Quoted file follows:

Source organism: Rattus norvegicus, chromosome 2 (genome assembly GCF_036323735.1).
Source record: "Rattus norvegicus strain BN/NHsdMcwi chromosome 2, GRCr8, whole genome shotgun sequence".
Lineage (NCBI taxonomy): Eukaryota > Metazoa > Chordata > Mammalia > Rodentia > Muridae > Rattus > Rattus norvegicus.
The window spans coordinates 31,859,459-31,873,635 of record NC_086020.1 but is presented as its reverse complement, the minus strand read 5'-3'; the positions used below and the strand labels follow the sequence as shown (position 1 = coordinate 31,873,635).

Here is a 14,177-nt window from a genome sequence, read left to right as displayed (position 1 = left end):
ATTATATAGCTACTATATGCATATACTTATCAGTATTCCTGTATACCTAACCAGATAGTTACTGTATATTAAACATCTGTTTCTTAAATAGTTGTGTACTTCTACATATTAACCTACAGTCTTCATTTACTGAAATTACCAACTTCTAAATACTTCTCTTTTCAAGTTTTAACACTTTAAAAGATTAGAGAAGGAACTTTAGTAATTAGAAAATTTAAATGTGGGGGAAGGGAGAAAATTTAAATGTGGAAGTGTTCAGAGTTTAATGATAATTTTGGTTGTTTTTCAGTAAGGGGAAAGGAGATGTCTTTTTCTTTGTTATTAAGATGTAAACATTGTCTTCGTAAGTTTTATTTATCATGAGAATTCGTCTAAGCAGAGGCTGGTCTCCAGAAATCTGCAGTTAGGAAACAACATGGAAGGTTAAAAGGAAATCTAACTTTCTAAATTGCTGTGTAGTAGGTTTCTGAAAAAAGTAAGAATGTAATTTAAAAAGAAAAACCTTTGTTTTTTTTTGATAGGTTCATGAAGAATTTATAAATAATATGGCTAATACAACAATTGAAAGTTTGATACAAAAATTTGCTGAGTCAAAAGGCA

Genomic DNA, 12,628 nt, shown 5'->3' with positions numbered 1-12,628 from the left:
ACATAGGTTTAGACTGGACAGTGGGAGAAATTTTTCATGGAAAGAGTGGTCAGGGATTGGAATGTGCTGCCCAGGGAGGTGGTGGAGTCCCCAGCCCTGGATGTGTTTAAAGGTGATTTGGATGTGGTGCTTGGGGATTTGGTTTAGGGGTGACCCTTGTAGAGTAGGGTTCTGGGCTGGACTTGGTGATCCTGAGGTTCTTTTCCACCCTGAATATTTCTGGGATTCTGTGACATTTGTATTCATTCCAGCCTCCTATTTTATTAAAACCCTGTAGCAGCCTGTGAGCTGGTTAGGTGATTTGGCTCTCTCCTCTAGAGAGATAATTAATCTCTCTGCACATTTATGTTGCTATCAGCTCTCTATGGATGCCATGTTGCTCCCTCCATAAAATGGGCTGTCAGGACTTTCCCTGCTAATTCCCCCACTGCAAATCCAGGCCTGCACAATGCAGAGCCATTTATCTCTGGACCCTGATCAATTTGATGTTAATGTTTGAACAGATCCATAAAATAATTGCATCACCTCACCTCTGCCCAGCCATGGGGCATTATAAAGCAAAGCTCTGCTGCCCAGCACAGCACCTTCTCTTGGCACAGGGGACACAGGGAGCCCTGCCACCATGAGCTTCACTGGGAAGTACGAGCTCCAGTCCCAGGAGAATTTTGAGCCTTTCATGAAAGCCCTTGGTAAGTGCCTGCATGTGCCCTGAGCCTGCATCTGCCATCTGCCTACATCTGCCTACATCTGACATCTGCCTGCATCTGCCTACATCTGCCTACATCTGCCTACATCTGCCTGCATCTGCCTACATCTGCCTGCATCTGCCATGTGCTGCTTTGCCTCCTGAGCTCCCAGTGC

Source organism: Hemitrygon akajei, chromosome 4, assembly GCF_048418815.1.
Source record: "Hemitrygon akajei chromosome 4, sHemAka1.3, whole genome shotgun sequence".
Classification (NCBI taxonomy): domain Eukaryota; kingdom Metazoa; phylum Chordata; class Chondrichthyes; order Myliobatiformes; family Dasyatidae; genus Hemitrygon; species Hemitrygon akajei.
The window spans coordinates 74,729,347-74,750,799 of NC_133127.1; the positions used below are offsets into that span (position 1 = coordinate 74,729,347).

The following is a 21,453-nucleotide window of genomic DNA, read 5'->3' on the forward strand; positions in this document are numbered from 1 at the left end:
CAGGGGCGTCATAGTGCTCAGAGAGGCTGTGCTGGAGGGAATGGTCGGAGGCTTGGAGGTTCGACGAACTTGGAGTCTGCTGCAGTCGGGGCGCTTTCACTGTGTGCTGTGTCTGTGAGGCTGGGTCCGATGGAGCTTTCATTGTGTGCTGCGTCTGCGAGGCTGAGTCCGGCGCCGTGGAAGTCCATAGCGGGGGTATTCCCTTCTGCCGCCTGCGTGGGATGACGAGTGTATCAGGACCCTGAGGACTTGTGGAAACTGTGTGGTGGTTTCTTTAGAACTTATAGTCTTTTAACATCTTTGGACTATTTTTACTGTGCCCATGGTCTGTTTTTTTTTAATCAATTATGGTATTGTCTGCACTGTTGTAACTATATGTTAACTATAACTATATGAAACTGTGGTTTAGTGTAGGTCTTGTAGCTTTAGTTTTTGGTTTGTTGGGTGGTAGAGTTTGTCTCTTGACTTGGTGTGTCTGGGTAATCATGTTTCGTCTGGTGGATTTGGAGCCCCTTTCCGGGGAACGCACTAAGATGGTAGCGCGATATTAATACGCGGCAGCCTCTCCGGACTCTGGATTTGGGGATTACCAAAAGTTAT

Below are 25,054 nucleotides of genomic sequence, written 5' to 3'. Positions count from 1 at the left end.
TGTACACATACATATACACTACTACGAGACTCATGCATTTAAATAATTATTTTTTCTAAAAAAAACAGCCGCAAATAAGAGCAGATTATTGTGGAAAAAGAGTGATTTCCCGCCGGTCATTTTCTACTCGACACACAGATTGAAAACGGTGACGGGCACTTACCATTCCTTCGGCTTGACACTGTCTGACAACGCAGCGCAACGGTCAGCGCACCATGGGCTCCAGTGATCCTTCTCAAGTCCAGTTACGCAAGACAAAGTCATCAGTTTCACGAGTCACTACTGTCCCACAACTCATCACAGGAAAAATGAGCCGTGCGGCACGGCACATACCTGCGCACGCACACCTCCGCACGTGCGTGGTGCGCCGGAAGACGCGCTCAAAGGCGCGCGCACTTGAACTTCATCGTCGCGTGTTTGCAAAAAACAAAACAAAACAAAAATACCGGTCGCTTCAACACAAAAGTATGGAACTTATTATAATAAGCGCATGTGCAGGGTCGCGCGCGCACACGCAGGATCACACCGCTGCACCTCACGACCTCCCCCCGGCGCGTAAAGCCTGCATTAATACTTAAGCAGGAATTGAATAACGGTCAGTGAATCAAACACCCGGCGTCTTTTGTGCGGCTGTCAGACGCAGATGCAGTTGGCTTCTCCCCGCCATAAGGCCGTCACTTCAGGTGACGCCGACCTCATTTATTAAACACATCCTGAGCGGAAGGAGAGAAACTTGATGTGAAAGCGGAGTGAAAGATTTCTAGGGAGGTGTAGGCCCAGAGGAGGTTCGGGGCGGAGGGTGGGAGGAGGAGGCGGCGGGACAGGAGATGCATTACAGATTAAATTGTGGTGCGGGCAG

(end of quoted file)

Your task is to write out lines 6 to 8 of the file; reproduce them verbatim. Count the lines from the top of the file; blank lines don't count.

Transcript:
ATTATATAGCTACTATATGCATATACTTATCAGTATTCCTGTATACCTAACCAGATAGTTACTGTATATTAAACATCTGTTTCTTAAATAGTTGTGTACTTCTACATATTAACCTACAGTCTTCATTTACTGAAATTACCAACTTCTAAATACTTCTCTTTTCAAGTTTTAACACTTTAAAAGATTAGAGAAGGAACTTTAGTAATTAGAAAATTTAAATGTGGGGGAAGGGAGAAAATTTAAATGTGGAAGTGTTCAGAGTTTAATGATAATTTTGGTTGTTTTTCAGTAAGGGGAAAGGAGATGTCTTTTTCTTTGTTATTAAGATGTAAACATTGTCTTCGTAAGTTTTATTTATCATGAGAATTCGTCTAAGCAGAGGCTGGTCTCCAGAAATCTGCAGTTAGGAAACAACATGGAAGGTTAAAAGGAAATCTAACTTTCTAAATTGCTGTGTAGTAGGTTTCTGAAAAAAGTAAGAATGTAATTTAAAAAGAAAAACCTTTGTTTTTTTTTGATAGGTTCATGAAGAATTTATAAATAATATGGCTAATACAACAATTGAAAGTTTGATACAAAAATTTGCTGAGTCAAAAGGCA

Genomic DNA, 12,628 nt, shown 5'->3' with positions numbered 1-12,628 from the left:
ACATAGGTTTAGACTGGACAGTGGGAGAAATTTTTCATGGAAAGAGTGGTCAGGGATTGGAATGTGCTGCCCAGGGAGGTGGTGGAGTCCCCAGCCCTGGATGTGTTTAAAGGTGATTTGGATGTGGTGCTTGGGGATTTGGTTTAGGGGTGACCCTTGTAGAGTAGGGTTCTGGGCTGGACTTGGTGATCCTGAGGTTCTTTTCCACCCTGAATATTTCTGGGATTCTGTGACATTTGTATTCATTCCAGCCTCCTATTTTATTAAAACCCTGTAGCAGCCTGTGAGCTGGTTAGGTGATTTGGCTCTCTCCTCTAGAGAGATAATTAATCTCTCTGCACATTTATGTTGCTATCAGCTCTCTATGGATGCCATGTTGCTCCCTCCATAAAATGGGCTGTCAGGACTTTCCCTGCTAATTCCCCCACTGCAAATCCAGGCCTGCACAATGCAGAGCCATTTATCTCTGGACCCTGATCAATTTGATGTTAATGTTTGAACAGATCCATAAAATAATTGCATCACCTCACCTCTGCCCAGCCATGGGGCATTATAAAGCAAAGCTCTGCTGCCCAGCACAGCACCTTCTCTTGGCACAGGGGACACAGGGAGCCCTGCCACCATGAGCTTCACTGGGAAGTACGAGCTCCAGTCCCAGGAGAATTTTGAGCCTTTCATGAAAGCCCTTGGTAAGTGCCTGCATGTGCCCTGAGCCTGCATCTGCCATCTGCCTACATCTGCCTACATCTGACATCTGCCTGCATCTGCCTACATCTGCCTACATCTGCCTACATCTGCCTGCATCTGCCTACATCTGCCTGCATCTGCCATGTGCTGCTTTGCCTCCTGAGCTCCCAGTGC